Bronchial Asthma Unveiled: Breathe Easy

The Breath-Taker: Understanding Bronchial Asthma

A disease of airways produced by hypersensitivity inflammatory response of tracheobronchial tree to a wide variety of stimuli resulting in reversible narrowing of the air passages. It is an episodic disease with acute exacerbations being interspersed with symptom-free periods. The attacks of it are typically short-lived and are characterised by cough, wheeze and dyspnea. 

The Prevalence of Bronchial Asthma Worldwide  

It is a common disorder and 10 – 20 % of the population suffers from it. It may be mild and may go unrecognised. The prevalence of it is increasing without any known reasons. In spite of better understanding of the pathophysiology of the disease combined with improved methods of treatment, the mortality has not changed; rather, it has increased in the developing countries. 

Trigger Factors  
  • Allergens for atopic ( early onset ) or nonatopic ( intrinsic or late onset asthma ) 
  • Cold, air, tobacco smoke, respiratory infections, occupational pollutants, drugs and strenuous exercise.  
Faces of Asthma: Recognizing Different Asthma Phenotypes

Depending on the presence or absence of allergens, it is broadly classified into two types : 

Atopic Asthma – These are hypersensitive asthmatic children who commonly develop IgE antibodies to allergens, hence called atopic asthma. This type of asthma is commonly associated with families/persons with a history of allergic diseases, such as rhinitis, urticaria etc. Most common allergens for atopic are pollen, house dust, feathers, animal dander, insects etc. 

Non-Atopic Asthma – This is common in adults. Atopy does not play any role, hence, also called an intrinsic asthma. Primary causes of non-atopic asthma are certain medicines, household chemicals, infections such as cold or flu etc. While the secondary causes include respiratory infection, hormonal deficiencies, stress etc. 

Spotting Asthma: Recognizing Clinical Clues

Its symptoms vary from person to person. Common symptoms include : 

  • Chest pain
  • Shortness of breath
  • Coughing
  • Trouble sleeping caused by shortness of breath
  • Common cold
The Diagnostic Odyssey: Navigating Asthma Testing

It is difficult to establish the diagnosis of it in the laboratory as no test is convulsive, hence, diagnosis rests mostly on clinical grounds. Common tests include :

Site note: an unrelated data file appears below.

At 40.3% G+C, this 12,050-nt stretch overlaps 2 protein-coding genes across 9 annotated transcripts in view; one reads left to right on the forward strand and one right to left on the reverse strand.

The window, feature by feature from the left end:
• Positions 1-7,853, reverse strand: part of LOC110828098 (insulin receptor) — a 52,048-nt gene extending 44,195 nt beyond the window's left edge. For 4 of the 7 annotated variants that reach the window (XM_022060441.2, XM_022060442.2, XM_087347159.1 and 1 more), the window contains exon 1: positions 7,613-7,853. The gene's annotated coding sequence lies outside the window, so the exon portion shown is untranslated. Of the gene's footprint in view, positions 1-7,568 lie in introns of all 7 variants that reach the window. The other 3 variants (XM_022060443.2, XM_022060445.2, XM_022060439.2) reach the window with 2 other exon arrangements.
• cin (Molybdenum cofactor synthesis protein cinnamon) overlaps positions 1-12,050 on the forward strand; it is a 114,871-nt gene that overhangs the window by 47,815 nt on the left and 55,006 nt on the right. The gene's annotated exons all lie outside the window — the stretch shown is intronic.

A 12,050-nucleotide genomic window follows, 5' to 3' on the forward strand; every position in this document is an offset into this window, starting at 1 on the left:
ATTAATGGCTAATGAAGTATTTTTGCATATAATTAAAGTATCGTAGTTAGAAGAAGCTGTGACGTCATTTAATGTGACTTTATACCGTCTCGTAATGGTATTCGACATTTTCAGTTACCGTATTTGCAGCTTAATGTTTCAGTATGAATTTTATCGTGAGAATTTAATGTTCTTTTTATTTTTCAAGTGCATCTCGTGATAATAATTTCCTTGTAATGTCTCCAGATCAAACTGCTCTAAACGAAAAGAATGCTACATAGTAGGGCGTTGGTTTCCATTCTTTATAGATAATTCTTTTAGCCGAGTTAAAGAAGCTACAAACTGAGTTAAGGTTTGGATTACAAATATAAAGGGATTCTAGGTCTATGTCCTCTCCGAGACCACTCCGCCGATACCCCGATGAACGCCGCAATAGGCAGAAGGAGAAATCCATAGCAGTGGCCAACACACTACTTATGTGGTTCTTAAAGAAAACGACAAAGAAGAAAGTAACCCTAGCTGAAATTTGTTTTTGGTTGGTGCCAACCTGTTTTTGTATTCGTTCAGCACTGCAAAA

• Sputum and blood examination may show eosinophilia.
    • Serum IgE levels are raised in atopic asthma. 
    • Chest X-ray should be performed in each and every patient with severe acute asthma.
    • Pulmonary function tests
    • Provocative tests – Measurement of bronchial reactivity can be of value in diagnosis and response to treatment. 
    • Exercise tests – These are useful in children who are asked to run for 6 minutes on a treadmill at a workload sufficient to increase heart rate more than 160/min.
    • Arterial blood gas analysis – PaO2 and PaCO2 are performed invariably in severe acute asthma.
    • Skin hypersensitivity tests
Medications and Inhalers: The Arsenal Against Asthma

In the vast majority of cases, however, asthmatic patients are sensitive to a wide variety of allergens, and attempts to avoid them become impracticable. The allergens play a major role in provoking attacks of it. Its medicines can be taken in several different ways. Patients can breathe in the medicines using a metered-dose inhaler, nebuliser or another type of inhaler. Other treatment options include : 

    • Bronchodilators – These medicines relax the muscles around your airways.
    • Anti-inflammatory medicines, which helps to reduce swelling and mucus production in your airways.
    • Biologic therapies for asthma – These are used for severe asthma when symptoms persist despite proper inhaler therapy.
Asthma In Children 

In case of childhood asthma,  the lungs and airways become easily inflamed when exposed to certain triggers. Common symptoms include shortness of breath, chest congestion, trouble sleeping etc and can cause irritating daily symptoms that interfere with play, school and sleep. Factors that might increase childhood asthma are exposure to tobacco, including before birth, a family history of it, living in a high pollution and respiratory conditions such as pneumonia, chronic runny nose etc. 

Conclusion: Breathing Easy, Living Fully

As we conclude our exploration of bronchial asthma, envision a future where individuals with it can breathe easy and live life to the fullest. With knowledge, support, and proactive management, It doesn’t define but becomes a part of a thriving life.

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